Mr. Jarvis said each of the major social networks has its own strengths; Facebook is about relationships, Twitter is about broadcasting, Tumblr is about quoting, blogs are about writing and Google+ is about sharing.

“The real war that’s going on here between Google and Facebook and a few other players is what I call ‘signal generation,’ ” Mr. Jarvis said.

“Who’s going to be the best at getting us to generate signals about ourselves? The value they get from these signals — who we are, who we’re friends with, what we’re buying, where we’ve been, where we’re going — is that it gives these services the chance to give us relevance; to better target the content service and advertising that they want to serve us.”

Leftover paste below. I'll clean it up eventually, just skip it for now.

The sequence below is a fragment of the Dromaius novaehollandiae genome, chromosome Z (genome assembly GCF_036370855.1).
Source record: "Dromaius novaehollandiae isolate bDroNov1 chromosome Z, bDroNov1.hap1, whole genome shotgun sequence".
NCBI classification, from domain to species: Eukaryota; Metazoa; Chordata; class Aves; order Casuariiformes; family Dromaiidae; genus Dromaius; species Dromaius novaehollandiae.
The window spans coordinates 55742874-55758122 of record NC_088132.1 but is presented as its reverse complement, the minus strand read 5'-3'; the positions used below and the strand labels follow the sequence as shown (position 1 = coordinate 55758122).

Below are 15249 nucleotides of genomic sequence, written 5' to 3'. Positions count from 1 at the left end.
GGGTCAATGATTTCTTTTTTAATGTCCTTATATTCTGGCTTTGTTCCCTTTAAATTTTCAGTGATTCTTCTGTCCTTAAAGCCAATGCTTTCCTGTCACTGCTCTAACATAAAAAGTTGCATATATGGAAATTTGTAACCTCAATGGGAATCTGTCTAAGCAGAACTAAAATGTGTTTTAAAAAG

Investors, meanwhile, are hungry for information about the revenue-generating potential of Google+. Some Wall Street analysts estimate Google spent as much as US$200-million developing Google+ and are anxious to see the company’s latest creation contribute to Google’s balance sheet. Currently, there are no ads on Google+ and businesses can’t launch their own dedicated pages the way they can with Facebook. However, both situations are likely to change in time.